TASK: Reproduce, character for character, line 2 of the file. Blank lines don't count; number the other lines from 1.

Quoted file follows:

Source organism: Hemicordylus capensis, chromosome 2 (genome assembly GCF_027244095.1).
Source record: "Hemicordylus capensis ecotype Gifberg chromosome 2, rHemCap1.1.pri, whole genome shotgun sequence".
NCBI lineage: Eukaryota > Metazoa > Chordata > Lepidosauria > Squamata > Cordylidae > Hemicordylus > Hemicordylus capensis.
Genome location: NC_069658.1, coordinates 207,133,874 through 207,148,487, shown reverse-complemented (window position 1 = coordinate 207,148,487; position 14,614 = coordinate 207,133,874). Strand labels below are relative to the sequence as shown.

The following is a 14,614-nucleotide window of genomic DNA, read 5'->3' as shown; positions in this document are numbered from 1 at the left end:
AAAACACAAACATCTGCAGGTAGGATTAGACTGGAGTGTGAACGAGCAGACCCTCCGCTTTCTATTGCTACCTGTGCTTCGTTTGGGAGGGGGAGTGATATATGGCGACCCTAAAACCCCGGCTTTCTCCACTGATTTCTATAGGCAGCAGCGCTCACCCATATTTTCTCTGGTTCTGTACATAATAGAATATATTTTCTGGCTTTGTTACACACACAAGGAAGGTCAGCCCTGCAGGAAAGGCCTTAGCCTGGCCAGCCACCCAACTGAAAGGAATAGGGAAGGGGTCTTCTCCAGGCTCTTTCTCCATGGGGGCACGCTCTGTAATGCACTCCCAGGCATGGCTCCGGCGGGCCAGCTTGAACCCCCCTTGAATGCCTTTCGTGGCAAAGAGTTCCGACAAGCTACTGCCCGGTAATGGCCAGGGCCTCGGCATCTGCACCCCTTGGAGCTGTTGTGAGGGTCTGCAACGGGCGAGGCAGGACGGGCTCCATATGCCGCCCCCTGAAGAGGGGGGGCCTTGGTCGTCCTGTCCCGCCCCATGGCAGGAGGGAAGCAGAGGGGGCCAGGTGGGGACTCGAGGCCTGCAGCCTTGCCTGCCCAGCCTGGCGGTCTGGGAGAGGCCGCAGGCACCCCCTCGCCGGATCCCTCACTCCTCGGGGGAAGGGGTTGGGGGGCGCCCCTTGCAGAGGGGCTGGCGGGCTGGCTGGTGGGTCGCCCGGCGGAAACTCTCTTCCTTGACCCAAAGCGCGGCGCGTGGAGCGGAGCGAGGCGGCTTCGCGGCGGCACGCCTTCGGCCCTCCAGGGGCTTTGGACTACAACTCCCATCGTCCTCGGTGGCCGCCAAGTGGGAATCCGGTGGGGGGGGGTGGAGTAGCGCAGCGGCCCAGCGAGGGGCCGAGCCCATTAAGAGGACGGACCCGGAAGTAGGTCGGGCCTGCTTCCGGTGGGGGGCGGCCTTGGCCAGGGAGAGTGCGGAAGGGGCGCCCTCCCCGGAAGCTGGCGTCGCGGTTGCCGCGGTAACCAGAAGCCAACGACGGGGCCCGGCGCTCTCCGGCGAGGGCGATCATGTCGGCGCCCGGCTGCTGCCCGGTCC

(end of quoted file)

Source record: "Hemicordylus capensis ecotype Gifberg chromosome 2, rHemCap1.1.pri, whole genome shotgun sequence".